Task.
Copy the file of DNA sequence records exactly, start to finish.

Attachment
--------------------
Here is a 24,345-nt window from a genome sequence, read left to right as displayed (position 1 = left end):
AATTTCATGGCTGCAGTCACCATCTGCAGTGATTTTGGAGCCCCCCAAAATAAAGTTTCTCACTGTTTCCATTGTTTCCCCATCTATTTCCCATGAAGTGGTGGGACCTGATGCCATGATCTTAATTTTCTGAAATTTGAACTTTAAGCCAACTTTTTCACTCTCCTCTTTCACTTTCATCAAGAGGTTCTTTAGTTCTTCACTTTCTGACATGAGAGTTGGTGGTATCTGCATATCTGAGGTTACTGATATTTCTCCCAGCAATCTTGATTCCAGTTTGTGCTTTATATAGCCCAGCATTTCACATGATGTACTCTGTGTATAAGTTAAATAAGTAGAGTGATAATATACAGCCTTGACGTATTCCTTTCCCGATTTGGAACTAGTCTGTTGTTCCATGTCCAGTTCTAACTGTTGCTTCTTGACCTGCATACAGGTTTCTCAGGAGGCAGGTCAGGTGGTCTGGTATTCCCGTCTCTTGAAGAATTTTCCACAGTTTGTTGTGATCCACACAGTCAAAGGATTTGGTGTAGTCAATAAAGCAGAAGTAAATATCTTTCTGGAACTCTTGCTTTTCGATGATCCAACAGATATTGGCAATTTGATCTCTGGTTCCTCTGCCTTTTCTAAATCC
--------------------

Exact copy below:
Here is a 24,345-nt window from a genome sequence, read left to right as displayed (position 1 = left end):
AATTTCATGGCTGCAGTCACCATCTGCAGTGATTTTGGAGCCCCCCAAAATAAAGTTTCTCACTGTTTCCATTGTTTCCCCATCTATTTCCCATGAAGTGGTGGGACCTGATGCCATGATCTTAATTTTCTGAAATTTGAACTTTAAGCCAACTTTTTCACTCTCCTCTTTCACTTTCATCAAGAGGTTCTTTAGTTCTTCACTTTCTGACATGAGAGTTGGTGGTATCTGCATATCTGAGGTTACTGATATTTCTCCCAGCAATCTTGATTCCAGTTTGTGCTTTATATAGCCCAGCATTTCACATGATGTACTCTGTGTATAAGTTAAATAAGTAGAGTGATAATATACAGCCTTGACGTATTCCTTTCCCGATTTGGAACTAGTCTGTTGTTCCATGTCCAGTTCTAACTGTTGCTTCTTGACCTGCATACAGGTTTCTCAGGAGGCAGGTCAGGTGGTCTGGTATTCCCGTCTCTTGAAGAATTTTCCACAGTTTGTTGTGATCCACACAGTCAAAGGATTTGGTGTAGTCAATAAAGCAGAAGTAAATATCTTTCTGGAACTCTTGCTTTTCGATGATCCAACAGATATTGGCAATTTGATCTCTGGTTCCTCTGCCTTTTCTAAATCC